AN £8m project monitoring cliff falls at key points along the Jurassic Coast will be launched in Dorset.

5G RuralDorset has announced it will develop a coastal landslip monitoring system which will use 5G connected sensors to monitor ground movement, temperature and rainfall so coastal landslips can be better understood.

Project leaders hope that the research can prove that by using 5G sensors, the process of data collection can be made safer, more cost effective, responsive and efficient, as well as contribute to coastal resilience in the face of climate change and rising sea levels.

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The system will be trialled at Lyme Regis and Burton Bradstock, which are both sites with active landslides posing public safety risks for the local community and visitors. The current management and monitoring systems at Lyme Regis represent a significant cost to Dorset Council and councillors are hoping the new system will provide 'significant savings' moving forward.

Swanage and Wareham Voice: Cliff fall between Seatown and Eype Beach last month Picture: James Loveridge PhotographyCliff fall between Seatown and Eype Beach last month Picture: James Loveridge Photography

Dorset Council deputy leader Peter Wharf said: "Cliff failures present a very dangerous problem not only in Dorset but other coastal regions which see huge numbers of visitors every year. This research, along with the coastal public safety trials, is critical to people’s safety and the long-term prosperity of the area.

"Current monitoring methodologies are also very costly for the council and this new technology will hopefully provide significant savings in future."

5G RuralDorset and Dorset Council are working with Vodafone, Neutral Networks, Bournemouth University and the British Geological Survey to complete the project, which has been backed by the government's Department for Digital Culture Media and Sport.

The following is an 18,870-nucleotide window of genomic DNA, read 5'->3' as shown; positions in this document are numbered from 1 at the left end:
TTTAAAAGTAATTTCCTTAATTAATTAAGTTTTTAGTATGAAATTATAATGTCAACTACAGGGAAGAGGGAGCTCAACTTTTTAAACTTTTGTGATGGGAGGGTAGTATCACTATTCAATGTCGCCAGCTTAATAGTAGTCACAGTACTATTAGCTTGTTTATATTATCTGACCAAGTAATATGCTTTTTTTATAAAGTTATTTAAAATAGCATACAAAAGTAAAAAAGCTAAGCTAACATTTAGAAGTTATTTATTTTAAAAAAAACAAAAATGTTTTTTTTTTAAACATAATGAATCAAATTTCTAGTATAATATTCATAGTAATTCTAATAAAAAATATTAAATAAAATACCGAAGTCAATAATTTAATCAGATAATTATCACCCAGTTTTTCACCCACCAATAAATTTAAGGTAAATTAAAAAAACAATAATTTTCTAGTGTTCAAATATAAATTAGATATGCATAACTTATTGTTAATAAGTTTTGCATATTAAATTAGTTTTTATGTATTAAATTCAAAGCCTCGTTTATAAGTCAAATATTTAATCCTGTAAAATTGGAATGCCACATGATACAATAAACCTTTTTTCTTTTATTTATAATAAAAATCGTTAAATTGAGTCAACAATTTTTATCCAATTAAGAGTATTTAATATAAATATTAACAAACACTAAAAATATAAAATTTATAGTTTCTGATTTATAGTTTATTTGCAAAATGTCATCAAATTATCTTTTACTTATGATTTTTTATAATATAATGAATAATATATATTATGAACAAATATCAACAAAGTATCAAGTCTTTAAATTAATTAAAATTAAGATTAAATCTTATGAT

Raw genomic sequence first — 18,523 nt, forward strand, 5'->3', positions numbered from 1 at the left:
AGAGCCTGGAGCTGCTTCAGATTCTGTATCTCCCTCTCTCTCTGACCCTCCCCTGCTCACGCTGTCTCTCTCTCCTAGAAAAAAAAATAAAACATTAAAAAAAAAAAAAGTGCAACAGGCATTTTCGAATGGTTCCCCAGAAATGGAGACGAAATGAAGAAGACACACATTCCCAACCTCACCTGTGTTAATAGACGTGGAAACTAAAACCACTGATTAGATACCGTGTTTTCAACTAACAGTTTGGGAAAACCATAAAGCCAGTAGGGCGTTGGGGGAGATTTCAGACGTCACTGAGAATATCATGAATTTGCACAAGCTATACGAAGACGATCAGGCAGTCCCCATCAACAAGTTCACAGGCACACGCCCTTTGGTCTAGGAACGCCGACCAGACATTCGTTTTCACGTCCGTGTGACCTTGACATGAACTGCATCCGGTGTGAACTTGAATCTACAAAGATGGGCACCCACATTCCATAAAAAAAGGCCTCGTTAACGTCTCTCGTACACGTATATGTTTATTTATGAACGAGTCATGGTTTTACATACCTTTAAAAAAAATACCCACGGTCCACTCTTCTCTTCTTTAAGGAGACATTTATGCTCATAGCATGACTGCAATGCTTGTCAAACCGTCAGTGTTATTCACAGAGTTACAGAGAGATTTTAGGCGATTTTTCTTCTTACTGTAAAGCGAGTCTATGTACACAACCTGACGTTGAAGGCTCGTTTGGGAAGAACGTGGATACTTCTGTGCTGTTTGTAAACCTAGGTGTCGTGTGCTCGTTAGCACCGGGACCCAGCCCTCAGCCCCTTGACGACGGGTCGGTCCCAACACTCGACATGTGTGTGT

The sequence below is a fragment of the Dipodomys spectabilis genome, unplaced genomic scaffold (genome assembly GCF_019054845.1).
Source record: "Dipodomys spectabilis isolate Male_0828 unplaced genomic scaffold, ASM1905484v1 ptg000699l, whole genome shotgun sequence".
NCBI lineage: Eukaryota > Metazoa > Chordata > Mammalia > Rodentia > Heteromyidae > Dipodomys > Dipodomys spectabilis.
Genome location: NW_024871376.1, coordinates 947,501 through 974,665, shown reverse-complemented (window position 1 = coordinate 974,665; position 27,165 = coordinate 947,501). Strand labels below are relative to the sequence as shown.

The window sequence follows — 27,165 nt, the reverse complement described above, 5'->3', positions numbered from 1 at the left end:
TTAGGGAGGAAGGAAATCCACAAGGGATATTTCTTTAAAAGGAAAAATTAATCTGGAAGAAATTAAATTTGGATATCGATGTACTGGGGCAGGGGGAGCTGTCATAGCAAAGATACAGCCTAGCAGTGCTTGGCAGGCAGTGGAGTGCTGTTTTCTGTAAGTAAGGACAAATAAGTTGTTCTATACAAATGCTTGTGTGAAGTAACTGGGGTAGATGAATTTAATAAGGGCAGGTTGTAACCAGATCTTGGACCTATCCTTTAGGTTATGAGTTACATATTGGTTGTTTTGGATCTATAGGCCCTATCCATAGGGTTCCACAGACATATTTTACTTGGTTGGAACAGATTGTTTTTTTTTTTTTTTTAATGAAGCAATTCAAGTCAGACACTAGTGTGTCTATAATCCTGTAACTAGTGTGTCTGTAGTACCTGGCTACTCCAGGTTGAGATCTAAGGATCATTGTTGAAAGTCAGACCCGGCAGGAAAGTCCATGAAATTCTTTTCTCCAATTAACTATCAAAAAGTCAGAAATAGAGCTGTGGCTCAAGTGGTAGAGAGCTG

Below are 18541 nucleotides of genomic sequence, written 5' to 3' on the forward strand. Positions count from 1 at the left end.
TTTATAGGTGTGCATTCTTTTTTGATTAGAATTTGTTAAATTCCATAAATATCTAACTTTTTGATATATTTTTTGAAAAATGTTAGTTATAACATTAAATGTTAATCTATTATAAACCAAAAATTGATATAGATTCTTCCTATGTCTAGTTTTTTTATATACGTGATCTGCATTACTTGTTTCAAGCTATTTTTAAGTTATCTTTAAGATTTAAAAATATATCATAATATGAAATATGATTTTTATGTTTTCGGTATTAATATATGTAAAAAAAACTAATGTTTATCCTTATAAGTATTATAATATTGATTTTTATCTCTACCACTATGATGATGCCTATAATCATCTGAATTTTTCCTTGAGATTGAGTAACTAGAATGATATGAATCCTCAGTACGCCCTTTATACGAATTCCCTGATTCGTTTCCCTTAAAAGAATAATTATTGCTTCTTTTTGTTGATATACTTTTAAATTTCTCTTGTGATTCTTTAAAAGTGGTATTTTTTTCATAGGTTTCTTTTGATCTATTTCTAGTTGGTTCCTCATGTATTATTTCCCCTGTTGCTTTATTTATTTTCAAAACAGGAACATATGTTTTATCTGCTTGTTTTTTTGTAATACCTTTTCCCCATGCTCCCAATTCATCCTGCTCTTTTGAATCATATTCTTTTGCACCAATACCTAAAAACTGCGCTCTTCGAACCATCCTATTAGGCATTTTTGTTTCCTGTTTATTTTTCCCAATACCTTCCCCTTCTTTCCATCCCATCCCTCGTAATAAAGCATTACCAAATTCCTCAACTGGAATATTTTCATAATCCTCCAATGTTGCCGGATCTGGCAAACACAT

Engineering geologist and landslide specialist Catherine Pennington, of the British Geological Survey, said: "Due to climate change, our sea levels are rising which means we will see an increase in erosion and landslide activity at the coast.

"Understanding these processes is important in building resilience for the future so we can adapt to these changes. This project is an opportunity to combine expertise to explore a different, cost-effective and efficient way of collecting landslide data

"We hope the resulting system will help us understand the processes that drive coastal landslides as they happen in real-time."

Swanage and Wareham Voice: Cliff fall between Seatown and Eype Beach last month Picture: James Loveridge PhotographyCliff fall between Seatown and Eype Beach last month Picture: James Loveridge Photography

Digital infrastructure minister Matt Warman added: "5G is about more than just having a faster mobile phone and this project in Dorset is one of the innovative trials the government is funding to find new ways it can improve people’s lives.

"I look forward to seeing how it can boost public safety in our coastal communities and position the UK as a true world leader in 5G."